technologies can be deployed quickly, are increasingly cost-effective, and
create jobs while reducing pollution.
• Managing forests and agriculture: Taken together, tropical
deforestation and emissions from agriculture represent nearly 30
percent of the world's heat-trapping emissions. We can fight global
warming by reducing emissions from deforestation and forest
degradation and by making our food production practices more
Phasing out fossil fuel electricity: Dramatically reducing our use of fossil
fuels—especially carbon-intensive coal—is essential to tackle climate change.
There are many ways to begin this process. Key action steps include: not
building any new coal-burning power plants, initiating a phased shutdown of coal
plants starting with the oldest and dirtiest, and capturing and storing carbon
emissions from power plants. While it may sound like science fiction, the
technology exists to store carbon emissions underground. The technology has
not been deployed on a large scale or proven to be safe and permanent, but it
has been demonstrated in other contexts such as oil and natural gas recovery.
Demonstration projects to test the viability and costs of this technology for power
plant emissions are worth pursuing.
Exploring nuclear: Because nuclear power results in few global warming
emissions, an increased share of nuclear power in the energy mix could help
reduce global warming—but nuclear technology poses serious threats to our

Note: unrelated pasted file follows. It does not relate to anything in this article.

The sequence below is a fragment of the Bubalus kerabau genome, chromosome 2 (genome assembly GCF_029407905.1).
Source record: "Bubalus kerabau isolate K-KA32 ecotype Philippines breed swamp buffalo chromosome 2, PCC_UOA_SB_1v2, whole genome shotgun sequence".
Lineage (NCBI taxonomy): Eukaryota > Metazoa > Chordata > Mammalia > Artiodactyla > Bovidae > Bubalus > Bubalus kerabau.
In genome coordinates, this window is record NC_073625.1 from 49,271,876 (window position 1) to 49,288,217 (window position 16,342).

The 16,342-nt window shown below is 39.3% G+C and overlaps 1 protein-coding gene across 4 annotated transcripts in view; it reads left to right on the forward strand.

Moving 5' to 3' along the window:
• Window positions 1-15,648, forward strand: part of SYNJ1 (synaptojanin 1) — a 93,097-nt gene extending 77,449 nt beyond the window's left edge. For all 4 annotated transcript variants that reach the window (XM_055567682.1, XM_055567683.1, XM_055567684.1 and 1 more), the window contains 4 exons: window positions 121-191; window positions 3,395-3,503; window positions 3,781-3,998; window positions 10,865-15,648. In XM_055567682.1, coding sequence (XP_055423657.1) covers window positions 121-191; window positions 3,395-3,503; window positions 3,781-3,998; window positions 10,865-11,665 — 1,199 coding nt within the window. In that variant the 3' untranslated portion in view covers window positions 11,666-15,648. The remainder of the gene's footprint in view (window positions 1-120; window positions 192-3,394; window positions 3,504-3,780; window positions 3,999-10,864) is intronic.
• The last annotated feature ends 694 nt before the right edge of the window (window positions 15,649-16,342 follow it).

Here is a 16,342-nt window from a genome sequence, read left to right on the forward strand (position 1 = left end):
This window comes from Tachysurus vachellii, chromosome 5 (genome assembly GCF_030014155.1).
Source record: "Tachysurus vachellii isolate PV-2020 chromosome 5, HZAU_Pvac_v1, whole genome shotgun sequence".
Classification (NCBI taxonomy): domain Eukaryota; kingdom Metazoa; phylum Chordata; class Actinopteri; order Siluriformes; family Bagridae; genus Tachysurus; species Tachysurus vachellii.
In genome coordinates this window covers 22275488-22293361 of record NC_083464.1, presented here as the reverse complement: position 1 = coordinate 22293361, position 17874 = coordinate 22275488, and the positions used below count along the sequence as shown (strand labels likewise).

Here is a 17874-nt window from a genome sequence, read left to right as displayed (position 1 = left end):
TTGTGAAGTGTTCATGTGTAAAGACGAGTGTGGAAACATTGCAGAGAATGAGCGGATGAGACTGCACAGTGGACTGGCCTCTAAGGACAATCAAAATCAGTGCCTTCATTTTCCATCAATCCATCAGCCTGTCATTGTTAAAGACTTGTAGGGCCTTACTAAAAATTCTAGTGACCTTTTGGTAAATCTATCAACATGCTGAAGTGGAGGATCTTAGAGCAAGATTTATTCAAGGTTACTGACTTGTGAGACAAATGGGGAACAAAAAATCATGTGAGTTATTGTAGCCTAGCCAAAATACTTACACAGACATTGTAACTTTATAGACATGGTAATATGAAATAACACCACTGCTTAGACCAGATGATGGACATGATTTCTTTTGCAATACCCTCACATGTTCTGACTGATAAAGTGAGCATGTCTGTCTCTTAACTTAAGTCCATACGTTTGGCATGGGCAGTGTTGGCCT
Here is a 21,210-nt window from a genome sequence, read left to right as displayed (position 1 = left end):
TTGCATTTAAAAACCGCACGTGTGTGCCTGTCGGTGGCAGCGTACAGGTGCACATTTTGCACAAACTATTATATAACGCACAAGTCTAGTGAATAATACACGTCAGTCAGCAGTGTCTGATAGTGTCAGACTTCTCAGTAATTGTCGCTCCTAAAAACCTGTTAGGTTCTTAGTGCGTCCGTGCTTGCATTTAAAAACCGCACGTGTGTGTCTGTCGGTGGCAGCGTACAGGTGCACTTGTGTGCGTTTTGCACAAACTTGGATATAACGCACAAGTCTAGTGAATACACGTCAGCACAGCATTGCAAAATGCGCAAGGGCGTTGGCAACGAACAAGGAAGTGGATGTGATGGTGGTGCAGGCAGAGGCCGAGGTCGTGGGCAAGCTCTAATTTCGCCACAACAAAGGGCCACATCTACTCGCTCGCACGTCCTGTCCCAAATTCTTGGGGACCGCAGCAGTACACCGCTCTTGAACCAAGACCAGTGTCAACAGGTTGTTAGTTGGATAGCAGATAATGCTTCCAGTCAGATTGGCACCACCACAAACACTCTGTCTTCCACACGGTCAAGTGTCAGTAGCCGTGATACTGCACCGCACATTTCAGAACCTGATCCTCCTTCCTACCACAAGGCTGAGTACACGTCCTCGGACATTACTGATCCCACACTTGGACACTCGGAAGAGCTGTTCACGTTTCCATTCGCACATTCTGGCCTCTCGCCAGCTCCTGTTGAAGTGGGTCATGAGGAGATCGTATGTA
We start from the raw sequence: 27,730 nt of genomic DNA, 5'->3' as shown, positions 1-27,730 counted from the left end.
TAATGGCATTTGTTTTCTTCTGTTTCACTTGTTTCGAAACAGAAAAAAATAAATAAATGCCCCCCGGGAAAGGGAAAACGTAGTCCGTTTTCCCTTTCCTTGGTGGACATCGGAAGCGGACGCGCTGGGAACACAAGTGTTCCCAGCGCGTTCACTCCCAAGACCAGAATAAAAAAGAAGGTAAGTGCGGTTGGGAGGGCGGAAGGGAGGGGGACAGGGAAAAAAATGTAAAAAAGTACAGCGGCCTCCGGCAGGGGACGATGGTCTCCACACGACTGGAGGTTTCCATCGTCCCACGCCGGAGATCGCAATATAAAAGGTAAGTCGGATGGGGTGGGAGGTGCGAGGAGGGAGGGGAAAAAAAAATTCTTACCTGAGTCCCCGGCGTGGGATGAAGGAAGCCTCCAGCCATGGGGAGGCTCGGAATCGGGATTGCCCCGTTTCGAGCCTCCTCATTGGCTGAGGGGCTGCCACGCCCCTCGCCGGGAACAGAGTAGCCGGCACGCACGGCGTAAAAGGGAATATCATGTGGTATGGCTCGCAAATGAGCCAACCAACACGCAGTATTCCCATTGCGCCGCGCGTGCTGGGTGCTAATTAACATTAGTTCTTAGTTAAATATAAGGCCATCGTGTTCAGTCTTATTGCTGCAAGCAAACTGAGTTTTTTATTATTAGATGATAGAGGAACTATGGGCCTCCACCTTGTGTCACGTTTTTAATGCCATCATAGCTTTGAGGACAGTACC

security and, as the accident at the Fukushima Diaichi plant in Japan illustrates to
our health and the environment as well. The question remains: can the safety,
proliferation, waste disposal, and cost barriers of nuclear power be overcome?
• Developing and deploying new low-carbon and zero-carbon technologies: Research into
and development of the next generation of low-carbon technologies will be critical to deep
mid-century reductions in global emissions. Current research on battery technology, new
materials for solar cells, harnessing energy from novel sources like bacteria and algae, and
other innovative areas could provide important breakthroughs.
• Ensuring sustainable development: The countries of the world—from the most to the least
developed—vary dramatically in their contributions to the problem of climate change and in
their responsibilities and capacities to confront it. A successful global compact on climate
change must include financial assistance from richer countries to poorer countries to help
make the transition to low-carbon development pathways and to help adapt to the impacts
of climate change.
• Adapting to changes already underway: As the Climate Hot Map demonstrates, the impacts
of a warming world are already being felt by people around the globe. If climate change
continues unchecked, these impacts are almost certain to get worse. From sea level rise to
heat waves, from extreme weather to disease outbreaks, each unique challenge requires
locally-suitable solutions to prepare for and respond to the impacts of global warming.
Unfortunately, those who will be hit hardest and first by the impacts of a changing climate
are likely to be the poor and vulnerable, especially those in the least developed countries.
Developed countries must take a leadership role in providing financial and technical help for